These experiments were made on four different parts of the skin—the forehead, the back of the hand, the abdomen, and the leg between the knee and the thigh. I here forsook the plan which I had followed almost exclusively hitherto, that of comparing the cutaneous distances with each other directly. The judgments now were secured indirectly through the medium of visual distances. There was placed before the subject a gray card, upon which were put a series of two-point distances ranging from 2 to 20 cm. The two-point distances were given on the skin, and the subject then selected from the optical distances the one that appeared equal to the cutaneous distance. This process furnished the judgments on open spaces. For the filled spaces, immediately after the two-point distance was given a blunt stylus was drawn from one point to the other, and the subject then again selected the optical distance which seemed equal to this distance filled by the moving point.
The results from these experiments point very plainly in one direction. I have therefore thought it unnecessary to go into any further detail with them than to state that for all subjects and for all regions of the skin the filled spaces were overestimated. This overestimation varied also with the rate of speed at which the stylus was moved. The overestimation is greatest where the motion is slowest.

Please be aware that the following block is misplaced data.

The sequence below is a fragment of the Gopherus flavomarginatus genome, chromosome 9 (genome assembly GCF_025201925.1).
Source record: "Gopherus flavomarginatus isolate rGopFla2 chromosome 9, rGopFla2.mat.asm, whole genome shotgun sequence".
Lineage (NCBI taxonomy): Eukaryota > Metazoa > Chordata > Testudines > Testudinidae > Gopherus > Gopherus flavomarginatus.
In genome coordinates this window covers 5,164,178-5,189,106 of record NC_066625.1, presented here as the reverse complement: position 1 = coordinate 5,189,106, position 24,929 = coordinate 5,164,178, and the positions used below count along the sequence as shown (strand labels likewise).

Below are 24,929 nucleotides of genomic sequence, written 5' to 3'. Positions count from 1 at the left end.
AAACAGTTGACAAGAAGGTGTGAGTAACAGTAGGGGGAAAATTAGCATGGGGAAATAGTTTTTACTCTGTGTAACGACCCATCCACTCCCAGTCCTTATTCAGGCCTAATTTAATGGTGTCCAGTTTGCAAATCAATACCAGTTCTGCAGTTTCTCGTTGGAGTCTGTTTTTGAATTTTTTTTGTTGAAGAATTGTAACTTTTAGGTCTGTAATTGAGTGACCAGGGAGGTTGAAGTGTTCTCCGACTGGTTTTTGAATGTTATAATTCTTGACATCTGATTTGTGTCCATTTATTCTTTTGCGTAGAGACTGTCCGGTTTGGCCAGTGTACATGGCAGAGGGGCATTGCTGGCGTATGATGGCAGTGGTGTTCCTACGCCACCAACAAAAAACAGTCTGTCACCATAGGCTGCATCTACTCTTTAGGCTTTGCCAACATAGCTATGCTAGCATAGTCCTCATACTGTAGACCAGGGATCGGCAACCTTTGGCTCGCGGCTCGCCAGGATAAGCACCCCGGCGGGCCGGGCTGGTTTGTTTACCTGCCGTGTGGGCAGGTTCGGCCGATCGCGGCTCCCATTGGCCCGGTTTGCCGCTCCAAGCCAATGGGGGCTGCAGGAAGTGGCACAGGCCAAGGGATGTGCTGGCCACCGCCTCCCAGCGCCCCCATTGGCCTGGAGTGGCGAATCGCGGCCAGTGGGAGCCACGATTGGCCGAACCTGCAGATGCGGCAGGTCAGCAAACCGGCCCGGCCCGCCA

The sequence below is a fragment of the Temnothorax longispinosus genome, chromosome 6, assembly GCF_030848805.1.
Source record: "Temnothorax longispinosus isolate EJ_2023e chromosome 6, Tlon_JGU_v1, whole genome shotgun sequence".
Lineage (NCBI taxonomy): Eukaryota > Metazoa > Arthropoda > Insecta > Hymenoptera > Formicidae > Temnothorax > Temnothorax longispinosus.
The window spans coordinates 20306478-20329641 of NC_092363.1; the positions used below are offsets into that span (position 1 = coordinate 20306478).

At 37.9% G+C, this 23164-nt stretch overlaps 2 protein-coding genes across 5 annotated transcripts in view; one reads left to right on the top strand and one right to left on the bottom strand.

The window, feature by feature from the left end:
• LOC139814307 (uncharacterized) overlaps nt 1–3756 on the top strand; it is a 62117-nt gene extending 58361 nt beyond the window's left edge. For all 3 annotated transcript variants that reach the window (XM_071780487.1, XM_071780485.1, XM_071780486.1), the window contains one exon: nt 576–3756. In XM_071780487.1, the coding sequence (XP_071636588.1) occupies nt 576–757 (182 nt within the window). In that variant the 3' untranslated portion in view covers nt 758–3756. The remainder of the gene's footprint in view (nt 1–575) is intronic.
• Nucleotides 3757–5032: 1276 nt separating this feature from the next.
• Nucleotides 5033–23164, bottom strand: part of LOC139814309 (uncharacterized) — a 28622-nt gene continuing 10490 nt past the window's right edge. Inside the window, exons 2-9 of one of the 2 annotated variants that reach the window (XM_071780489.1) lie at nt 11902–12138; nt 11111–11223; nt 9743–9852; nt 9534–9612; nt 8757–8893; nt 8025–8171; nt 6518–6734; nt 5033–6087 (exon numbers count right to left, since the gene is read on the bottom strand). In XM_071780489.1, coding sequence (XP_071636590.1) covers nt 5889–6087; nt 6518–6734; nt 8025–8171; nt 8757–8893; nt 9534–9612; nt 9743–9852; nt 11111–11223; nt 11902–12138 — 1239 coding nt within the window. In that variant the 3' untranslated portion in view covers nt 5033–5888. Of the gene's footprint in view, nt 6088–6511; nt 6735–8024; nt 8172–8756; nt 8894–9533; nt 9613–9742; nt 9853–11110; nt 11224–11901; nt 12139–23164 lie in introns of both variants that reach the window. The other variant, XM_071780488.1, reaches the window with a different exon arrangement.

Vierordt found the same result in his studies on the time sense, that is, that the more rapid the movement, the shorter the distance seems. But lines drawn on the skin are, according to him, underestimated in comparison with open two-point distances. Fechner also reported that a line drawn on the skin is judged shorter than the distance between two points which are merely touched. It will be noticed, however, that my experiments differed from those of Vierordt and Fechner in one essential respect. This difference, I think, is sufficient to explain the different results. In my experiments the two-point distance was held on the skin, while the stylus was moved from one point to the other. In their experiments the line was drawn without the points. This of course changes the objective conditions. In simply drawing a line on the skin the subject rapidly loses sight of the starting point of the movement. It follows, as it were, the moving point, and hence the entire distance is underestimated. I made a small number of tests of this kind, and found that the line seemed shorter than the point distance as Fechner and Vierordt declared. But when the point distance is kept on the skin while the stylus is being drawn, the filling is allowed its full effect in the judgment, inasmuch as the end points are perceived as stationary landmarks. The subjects at first found some difficulty in withholding their judgments until the movement was completed. Some subjects declared that they frequently made a preliminary judgment before the filling was inserted, but that when the moving point approached the end point,